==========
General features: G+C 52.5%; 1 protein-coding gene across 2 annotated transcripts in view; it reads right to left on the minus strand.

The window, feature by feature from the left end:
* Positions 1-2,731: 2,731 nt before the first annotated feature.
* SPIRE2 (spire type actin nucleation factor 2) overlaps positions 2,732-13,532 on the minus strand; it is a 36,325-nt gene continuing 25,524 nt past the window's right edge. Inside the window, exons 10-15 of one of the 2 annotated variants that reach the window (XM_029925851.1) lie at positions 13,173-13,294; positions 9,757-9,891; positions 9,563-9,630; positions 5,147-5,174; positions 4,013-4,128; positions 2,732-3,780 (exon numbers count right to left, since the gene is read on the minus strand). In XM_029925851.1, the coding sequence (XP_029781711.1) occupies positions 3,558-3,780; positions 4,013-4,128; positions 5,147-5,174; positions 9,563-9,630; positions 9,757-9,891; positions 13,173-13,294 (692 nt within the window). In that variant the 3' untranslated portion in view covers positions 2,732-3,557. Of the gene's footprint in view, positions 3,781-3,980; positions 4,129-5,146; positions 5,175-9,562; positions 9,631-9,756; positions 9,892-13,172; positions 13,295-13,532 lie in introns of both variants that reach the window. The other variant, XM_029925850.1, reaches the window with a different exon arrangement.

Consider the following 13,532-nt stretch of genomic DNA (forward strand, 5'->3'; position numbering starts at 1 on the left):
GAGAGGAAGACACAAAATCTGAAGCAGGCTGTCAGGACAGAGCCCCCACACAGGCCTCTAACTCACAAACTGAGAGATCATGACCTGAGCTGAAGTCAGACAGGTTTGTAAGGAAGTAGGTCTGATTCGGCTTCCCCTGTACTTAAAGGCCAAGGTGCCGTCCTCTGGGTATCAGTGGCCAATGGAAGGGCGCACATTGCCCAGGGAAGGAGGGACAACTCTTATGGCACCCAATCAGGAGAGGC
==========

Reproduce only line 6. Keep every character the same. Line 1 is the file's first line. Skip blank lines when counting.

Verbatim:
GAGAGGAAGACACAAAATCTGAAGCAGGCTGTCAGGACAGAGCCCCCACACAGGCCTCTAACTCACAAACTGAGAGATCATGACCTGAGCTGAAGTCAGACAGGTTTGTAAGGAAGTAGGTCTGATTCGGCTTCCCCTGTACTTAAAGGCCAAGGTGCCGTCCTCTGGGTATCAGTGGCCAATGGAAGGGCGCACATTGCCCAGGGAAGGAGGGACAACTCTTATGGCACCCAATCAGGAGAGGC